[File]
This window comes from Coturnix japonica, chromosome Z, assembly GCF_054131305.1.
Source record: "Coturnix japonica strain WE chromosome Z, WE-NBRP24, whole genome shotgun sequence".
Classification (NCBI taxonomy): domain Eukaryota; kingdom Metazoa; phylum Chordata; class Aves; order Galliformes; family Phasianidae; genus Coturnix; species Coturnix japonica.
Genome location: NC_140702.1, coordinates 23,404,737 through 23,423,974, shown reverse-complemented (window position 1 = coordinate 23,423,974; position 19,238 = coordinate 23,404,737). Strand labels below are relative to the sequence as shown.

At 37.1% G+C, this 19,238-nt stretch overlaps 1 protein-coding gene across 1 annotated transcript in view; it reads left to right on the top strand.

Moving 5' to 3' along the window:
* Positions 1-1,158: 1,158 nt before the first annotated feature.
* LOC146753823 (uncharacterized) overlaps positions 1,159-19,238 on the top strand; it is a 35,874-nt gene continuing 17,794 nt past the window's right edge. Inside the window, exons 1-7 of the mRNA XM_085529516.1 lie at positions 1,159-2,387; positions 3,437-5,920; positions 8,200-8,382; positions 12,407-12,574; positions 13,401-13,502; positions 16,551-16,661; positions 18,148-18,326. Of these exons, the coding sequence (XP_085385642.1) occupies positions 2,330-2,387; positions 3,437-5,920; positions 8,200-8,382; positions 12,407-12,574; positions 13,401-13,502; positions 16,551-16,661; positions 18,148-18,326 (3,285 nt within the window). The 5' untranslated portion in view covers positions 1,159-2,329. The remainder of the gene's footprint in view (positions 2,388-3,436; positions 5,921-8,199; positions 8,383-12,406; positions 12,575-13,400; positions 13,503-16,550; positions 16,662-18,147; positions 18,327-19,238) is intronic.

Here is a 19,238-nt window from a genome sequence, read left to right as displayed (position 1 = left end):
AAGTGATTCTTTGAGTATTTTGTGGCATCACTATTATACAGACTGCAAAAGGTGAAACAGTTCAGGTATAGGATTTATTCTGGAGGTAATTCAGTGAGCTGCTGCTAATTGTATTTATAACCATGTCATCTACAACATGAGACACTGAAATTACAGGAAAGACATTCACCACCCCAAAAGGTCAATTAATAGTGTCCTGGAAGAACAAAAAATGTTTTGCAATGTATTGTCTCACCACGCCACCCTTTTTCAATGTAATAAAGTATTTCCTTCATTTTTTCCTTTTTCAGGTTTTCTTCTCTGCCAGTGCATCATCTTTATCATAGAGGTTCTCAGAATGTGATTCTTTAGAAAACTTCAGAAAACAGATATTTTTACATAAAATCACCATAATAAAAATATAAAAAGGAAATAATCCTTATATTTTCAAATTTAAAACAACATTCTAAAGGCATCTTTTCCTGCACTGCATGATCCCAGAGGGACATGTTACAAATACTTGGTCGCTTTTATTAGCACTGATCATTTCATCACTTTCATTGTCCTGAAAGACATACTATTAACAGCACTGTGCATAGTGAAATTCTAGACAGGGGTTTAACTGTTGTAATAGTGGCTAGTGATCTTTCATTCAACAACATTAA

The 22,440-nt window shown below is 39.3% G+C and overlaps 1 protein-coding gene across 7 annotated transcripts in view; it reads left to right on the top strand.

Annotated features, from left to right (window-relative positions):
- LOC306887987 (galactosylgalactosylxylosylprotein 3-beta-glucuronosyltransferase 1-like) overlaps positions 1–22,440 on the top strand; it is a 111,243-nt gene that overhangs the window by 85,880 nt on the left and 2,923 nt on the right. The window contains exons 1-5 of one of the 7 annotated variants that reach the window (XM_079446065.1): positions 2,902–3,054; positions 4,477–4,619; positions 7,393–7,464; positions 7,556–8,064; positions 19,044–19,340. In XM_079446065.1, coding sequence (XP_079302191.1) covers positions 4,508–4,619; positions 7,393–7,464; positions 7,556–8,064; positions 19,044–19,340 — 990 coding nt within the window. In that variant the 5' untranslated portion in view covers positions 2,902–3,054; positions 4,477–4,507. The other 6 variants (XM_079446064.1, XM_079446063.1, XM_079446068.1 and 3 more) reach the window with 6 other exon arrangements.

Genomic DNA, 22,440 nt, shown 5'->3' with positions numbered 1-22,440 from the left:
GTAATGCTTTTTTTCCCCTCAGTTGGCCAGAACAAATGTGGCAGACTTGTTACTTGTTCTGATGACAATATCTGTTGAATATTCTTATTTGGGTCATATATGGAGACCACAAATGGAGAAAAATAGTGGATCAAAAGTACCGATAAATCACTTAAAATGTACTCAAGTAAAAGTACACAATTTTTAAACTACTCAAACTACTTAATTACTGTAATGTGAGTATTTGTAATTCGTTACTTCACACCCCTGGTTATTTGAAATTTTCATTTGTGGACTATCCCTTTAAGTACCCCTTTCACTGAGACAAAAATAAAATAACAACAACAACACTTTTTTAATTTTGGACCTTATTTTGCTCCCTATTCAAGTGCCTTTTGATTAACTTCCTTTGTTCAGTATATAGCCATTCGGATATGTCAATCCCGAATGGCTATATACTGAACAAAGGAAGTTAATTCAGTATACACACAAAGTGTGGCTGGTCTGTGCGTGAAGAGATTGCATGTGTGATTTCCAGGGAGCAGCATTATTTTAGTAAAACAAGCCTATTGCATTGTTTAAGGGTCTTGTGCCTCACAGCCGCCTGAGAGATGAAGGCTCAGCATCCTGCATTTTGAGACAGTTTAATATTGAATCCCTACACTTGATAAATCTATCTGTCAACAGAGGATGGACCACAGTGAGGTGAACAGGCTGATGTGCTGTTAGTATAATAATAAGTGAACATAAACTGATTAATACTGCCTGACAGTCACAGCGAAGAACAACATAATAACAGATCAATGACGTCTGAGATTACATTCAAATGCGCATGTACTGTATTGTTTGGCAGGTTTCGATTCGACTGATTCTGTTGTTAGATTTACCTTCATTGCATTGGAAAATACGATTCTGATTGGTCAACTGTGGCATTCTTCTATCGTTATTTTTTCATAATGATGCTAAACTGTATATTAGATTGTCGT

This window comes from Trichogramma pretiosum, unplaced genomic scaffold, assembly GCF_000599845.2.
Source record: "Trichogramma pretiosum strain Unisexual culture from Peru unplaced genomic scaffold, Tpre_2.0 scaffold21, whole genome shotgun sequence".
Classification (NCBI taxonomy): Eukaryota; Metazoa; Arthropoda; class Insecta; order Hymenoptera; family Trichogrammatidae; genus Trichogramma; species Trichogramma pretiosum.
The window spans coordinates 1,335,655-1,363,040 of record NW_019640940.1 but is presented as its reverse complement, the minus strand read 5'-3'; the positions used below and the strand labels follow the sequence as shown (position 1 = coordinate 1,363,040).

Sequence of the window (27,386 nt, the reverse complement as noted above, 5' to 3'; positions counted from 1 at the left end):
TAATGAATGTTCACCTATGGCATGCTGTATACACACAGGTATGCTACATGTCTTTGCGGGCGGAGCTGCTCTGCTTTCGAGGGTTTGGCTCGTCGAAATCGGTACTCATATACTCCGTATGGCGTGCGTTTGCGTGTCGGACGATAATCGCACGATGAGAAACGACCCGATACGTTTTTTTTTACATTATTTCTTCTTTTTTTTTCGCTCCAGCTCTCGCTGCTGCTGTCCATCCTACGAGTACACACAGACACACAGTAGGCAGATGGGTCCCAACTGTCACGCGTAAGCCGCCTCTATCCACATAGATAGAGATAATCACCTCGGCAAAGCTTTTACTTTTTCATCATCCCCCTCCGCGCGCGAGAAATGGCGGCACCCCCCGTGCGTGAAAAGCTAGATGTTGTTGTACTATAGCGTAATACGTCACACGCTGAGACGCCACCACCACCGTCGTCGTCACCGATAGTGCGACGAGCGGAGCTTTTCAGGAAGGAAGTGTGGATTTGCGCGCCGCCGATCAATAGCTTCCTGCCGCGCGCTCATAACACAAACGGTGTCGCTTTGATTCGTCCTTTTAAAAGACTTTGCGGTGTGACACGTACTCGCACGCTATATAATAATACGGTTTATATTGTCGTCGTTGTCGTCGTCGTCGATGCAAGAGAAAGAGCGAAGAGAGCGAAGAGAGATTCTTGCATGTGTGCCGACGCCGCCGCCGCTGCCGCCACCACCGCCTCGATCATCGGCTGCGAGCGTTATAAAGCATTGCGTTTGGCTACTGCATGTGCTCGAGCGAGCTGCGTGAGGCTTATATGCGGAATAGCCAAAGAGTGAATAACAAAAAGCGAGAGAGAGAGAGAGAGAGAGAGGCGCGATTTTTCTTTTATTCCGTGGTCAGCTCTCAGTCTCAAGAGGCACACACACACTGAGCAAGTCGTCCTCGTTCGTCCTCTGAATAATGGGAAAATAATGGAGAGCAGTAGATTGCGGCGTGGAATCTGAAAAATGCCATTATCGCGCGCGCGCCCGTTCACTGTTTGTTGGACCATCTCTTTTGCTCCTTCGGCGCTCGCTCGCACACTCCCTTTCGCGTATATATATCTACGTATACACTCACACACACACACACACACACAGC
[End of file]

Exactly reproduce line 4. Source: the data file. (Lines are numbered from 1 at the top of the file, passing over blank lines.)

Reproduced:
Genome location: NC_140702.1, coordinates 23,404,737 through 23,423,974, shown reverse-complemented (window position 1 = coordinate 23,423,974; position 19,238 = coordinate 23,404,737). Strand labels below are relative to the sequence as shown.